—Mathias Nordvig, translator of Völuspá – The Vision of the Witch and host of The Sacred Flame podcast

“Hilarious, ridiculous, deadpan, replete with extensive footnotes and photographs of New England locations where this stuff went down, The Impudent Edda is the weirdest version of Norse mythology you’ll ever read. But what’s weirdest of all is the fact that it’s genuinely educational, and proof that a flight of fancy can be meticulously researched. A foul-mouthed joy.”
—Tony Williams, author of Nutcase and Cole the Magnificent

“Have I mentioned this is the best ever retelling of the Norse lore?” 
—Bjørn Larssen, author of Children and Why Odin Drinks

“There’s a crazed-ness to what remains of Old Norse mythology, like so many broken shards laid out in an attempt to make a driveway. The myths themselves speak of gaming pieces found in long grass. Hinting at coherence, but with fleeting logic, the myths might prompt a response of Wyn-Tiw-Aesc-Feoh, to quote the Old English runic text. The Impudent Edda embodies much of this response, purporting to be a thunder’s-drive through the mythos as known, found in a wod-induced rant  on a phone-recording, as if the gods themselves were trying to remember what happened the previous night before Muninn flew the coop. We can thank Rowdy Geirsson for the translation from raw Bostonian, and for supplying appropriate scholarly apparatus. With humor and profanity, and a touch of desperation, stories known and unknown are raced through like there’s a giant on their eagle-tail. All reverence is shoved aside in a spilling of wisdom not unlike Kvasir having a nose-bleed. Such impudence is surely a sign of religious maturity.”
—Math Jones, poet and author of The Knotsman and Sabrina Bridge

“You don’t have to be a Bostonian to find The Impudent Edda hilarious and even if you know a lot about Old Norse mythology, you’ll find its unique take both thought-provoking and insightful. The Norse gods as you’ve never seen them before!”
—Carolyne Larrington, translator of The Poetic Edda and author of The Norse Myths That Shape the Way We Think

“A vital translation, regardless whether you’re a Bostonian, Asgardian or, dear god, from Connecticut.”
—Chris Monks, editor of McSweeney’s Internet Tendency and author of The Ultimate Game Guide to Your Life

“Previously available only in the original Bostonian (spoken by few outside of Midgard’s 02127 zip code), Geirsson’s translation of The Impudent Edda into American English is the fulfillment of his erudition, scholarship, and employment of a few thousand ‘R’s. While the original transcription of the Codex Bostonia preserved its linguistic inventiveness and visceral vulgarity, this new translation will bring these charming stories of testicle yanking, head severing, eyeball gouging, and driver’s license renewing to a wider audience thanks to the translator’s Odinic knowledge of the source material and his ludic fluency with the anonymous native poet’s pants-drunk barbaric yawping.”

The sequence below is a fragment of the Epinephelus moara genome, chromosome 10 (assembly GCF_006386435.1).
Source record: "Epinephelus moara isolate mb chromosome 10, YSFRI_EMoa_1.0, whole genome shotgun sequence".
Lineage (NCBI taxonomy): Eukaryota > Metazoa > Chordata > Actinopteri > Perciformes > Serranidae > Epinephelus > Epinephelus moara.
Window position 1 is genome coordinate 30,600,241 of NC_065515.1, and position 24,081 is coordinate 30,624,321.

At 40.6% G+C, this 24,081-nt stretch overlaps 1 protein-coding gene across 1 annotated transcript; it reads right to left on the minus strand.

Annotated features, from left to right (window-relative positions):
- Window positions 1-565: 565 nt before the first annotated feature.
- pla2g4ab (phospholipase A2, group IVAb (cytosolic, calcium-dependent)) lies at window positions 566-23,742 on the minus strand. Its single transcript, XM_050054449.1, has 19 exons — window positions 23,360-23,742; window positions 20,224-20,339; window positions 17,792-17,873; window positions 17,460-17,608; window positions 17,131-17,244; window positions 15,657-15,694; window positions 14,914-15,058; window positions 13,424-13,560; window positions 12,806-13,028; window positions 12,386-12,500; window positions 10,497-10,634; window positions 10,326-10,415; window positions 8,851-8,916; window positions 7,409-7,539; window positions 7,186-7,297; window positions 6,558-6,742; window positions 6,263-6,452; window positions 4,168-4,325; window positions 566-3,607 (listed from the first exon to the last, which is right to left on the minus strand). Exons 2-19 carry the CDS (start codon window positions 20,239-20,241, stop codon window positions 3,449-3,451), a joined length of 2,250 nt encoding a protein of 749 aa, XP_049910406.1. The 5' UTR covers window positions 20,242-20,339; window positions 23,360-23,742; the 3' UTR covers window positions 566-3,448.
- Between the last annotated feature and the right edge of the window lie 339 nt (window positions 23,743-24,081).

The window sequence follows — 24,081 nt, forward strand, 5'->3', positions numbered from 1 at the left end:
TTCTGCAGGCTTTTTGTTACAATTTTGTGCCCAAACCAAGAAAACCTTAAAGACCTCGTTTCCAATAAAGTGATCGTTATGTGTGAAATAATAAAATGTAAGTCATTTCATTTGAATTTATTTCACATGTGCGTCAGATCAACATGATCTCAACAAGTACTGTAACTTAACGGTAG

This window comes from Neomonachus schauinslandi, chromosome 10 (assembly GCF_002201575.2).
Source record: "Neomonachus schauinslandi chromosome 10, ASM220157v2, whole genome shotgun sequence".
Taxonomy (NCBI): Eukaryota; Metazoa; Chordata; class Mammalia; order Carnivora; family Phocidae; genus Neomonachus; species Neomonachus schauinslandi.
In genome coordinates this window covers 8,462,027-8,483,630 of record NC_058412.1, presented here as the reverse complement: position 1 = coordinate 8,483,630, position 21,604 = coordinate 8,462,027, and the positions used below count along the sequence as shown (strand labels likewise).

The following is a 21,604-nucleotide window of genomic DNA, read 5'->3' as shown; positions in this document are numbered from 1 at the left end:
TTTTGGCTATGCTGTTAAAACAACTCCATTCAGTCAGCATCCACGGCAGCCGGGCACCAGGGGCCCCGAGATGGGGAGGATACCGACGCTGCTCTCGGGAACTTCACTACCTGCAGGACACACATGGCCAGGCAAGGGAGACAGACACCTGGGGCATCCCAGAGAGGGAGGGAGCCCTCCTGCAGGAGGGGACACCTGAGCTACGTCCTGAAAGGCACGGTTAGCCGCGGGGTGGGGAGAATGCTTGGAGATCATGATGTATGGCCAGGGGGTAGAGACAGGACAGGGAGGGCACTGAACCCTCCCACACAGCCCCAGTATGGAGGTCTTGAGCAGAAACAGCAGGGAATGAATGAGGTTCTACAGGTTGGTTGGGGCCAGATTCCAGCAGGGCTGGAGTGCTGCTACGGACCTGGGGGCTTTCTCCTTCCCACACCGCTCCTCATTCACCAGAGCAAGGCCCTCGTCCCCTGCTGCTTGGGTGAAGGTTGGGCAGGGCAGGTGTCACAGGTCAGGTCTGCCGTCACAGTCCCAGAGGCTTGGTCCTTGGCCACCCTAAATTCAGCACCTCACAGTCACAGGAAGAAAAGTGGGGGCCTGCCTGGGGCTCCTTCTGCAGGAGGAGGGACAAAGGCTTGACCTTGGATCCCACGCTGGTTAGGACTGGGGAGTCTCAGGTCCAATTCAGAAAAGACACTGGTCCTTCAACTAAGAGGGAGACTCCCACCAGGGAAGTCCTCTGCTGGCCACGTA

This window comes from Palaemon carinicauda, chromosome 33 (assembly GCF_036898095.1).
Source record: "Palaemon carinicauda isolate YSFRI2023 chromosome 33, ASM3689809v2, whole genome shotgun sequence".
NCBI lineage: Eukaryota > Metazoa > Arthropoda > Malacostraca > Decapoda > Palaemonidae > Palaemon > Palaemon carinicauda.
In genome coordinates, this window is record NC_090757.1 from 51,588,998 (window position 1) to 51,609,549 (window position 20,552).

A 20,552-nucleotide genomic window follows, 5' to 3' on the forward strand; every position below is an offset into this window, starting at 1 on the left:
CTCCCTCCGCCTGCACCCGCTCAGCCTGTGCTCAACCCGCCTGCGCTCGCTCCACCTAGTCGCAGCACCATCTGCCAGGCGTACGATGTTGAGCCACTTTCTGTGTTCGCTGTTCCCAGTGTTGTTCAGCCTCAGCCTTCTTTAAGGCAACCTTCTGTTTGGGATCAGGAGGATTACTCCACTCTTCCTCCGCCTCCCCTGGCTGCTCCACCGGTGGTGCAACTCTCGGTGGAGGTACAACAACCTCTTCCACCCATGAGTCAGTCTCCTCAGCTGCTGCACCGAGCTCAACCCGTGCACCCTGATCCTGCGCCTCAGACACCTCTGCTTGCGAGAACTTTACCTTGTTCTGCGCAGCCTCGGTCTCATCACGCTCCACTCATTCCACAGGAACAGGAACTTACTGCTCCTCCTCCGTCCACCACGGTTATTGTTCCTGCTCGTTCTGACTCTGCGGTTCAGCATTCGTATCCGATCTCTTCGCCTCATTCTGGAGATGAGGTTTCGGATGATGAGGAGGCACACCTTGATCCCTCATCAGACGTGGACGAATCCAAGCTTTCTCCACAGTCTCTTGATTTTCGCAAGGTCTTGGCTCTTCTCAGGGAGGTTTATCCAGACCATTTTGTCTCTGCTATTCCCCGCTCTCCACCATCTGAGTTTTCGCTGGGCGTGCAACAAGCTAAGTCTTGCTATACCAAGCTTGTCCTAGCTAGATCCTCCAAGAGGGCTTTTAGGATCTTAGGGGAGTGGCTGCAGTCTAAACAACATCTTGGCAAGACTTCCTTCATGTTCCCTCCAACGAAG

—Corwin Ericson, author of Swell and Checked Out OK

“Thank Odin that Geirsson got this thing published before some asshole tried to explain the Norse gods away as if they were all just wizards from New York.”
—Gregory Amato, author of the Spear of the Gods trilogy

“Start with a deeply layered set of myths. Invite the best storyteller you know in the greater Boston area. Add alcohol (even more than the myths already contain), and you get The Impudent Edda. Geirsson combines deep knowledge of Norse mythology and a skeptical irreverence for its norms (and norns), building a world of Chevy-driving, street-brawling, and bar-crawling Massachus-Æsir that remains delightfully familiar to fans of the vikings and their tales.”
—John Sexton, Professor of English at Bridgewater State University and co-host of the Saga Thing podcast

“An anonymous poet (I like to call him Snorri Gaiman McNulty) walks into a Boston dive bar and starts rambling. Geirsson is behind the counter serving pints of Sam Adams with Brennivín chasers—taking it all in. The end product is The Impudent Edda: rancid, hilarious, true to the essence of Old Norse mythology (i.e., sex, deception, violence, and getting out of a tight spot by whatever means necessary). This work of impudent scholarly rigor contains new orally-derived versions of all the myths we know and love and some that we wished we’d known earlier.”
—Simon “Troll Expert” Nygaard, Assistant Professor of Old Norse religion at Aarhus University, and vocalist and drummer of Wulfaz